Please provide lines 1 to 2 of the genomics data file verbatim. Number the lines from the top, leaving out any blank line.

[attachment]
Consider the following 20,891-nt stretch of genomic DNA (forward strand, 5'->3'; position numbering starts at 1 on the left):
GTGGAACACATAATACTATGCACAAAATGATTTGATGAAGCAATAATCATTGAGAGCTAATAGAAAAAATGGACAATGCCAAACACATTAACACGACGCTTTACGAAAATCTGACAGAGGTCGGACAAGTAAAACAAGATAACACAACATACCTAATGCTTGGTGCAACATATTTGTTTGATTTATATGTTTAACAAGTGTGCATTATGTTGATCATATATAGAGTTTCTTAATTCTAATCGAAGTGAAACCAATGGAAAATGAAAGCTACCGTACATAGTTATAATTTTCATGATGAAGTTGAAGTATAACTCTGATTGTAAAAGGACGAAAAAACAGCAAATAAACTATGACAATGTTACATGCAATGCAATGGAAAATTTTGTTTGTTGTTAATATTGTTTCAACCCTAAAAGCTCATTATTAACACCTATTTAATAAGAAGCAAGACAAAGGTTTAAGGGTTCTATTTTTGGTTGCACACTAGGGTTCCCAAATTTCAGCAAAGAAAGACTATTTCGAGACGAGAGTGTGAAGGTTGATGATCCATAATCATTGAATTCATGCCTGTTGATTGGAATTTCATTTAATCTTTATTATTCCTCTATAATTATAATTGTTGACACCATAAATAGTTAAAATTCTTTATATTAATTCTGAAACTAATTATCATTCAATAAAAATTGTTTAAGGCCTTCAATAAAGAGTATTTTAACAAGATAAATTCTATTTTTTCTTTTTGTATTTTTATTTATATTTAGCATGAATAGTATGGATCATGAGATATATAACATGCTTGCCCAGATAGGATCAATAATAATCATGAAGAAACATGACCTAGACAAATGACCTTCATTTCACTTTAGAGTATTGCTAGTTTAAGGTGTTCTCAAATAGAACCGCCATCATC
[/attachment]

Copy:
Consider the following 20,891-nt stretch of genomic DNA (forward strand, 5'->3'; position numbering starts at 1 on the left):
GTGGAACACATAATACTATGCACAAAATGATTTGATGAAGCAATAATCATTGAGAGCTAATAGAAAAAATGGACAATGCCAAACACATTAACACGACGCTTTACGAAAATCTGACAGAGGTCGGACAAGTAAAACAAGATAACACAACATACCTAATGCTTGGTGCAACATATTTGTTTGATTTATATGTTTAACAAGTGTGCATTATGTTGATCATATATAGAGTTTCTTAATTCTAATCGAAGTGAAACCAATGGAAAATGAAAGCTACCGTACATAGTTATAATTTTCATGATGAAGTTGAAGTATAACTCTGATTGTAAAAGGACGAAAAAACAGCAAATAAACTATGACAATGTTACATGCAATGCAATGGAAAATTTTGTTTGTTGTTAATATTGTTTCAACCCTAAAAGCTCATTATTAACACCTATTTAATAAGAAGCAAGACAAAGGTTTAAGGGTTCTATTTTTGGTTGCACACTAGGGTTCCCAAATTTCAGCAAAGAAAGACTATTTCGAGACGAGAGTGTGAAGGTTGATGATCCATAATCATTGAATTCATGCCTGTTGATTGGAATTTCATTTAATCTTTATTATTCCTCTATAATTATAATTGTTGACACCATAAATAGTTAAAATTCTTTATATTAATTCTGAAACTAATTATCATTCAATAAAAATTGTTTAAGGCCTTCAATAAAGAGTATTTTAACAAGATAAATTCTATTTTTTCTTTTTGTATTTTTATTTATATTTAGCATGAATAGTATGGATCATGAGATATATAACATGCTTGCCCAGATAGGATCAATAATAATCATGAAGAAACATGACCTAGACAAATGACCTTCATTTCACTTTAGAGTATTGCTAGTTTAAGGTGTTCTCAAATAGAACCGCCATCATC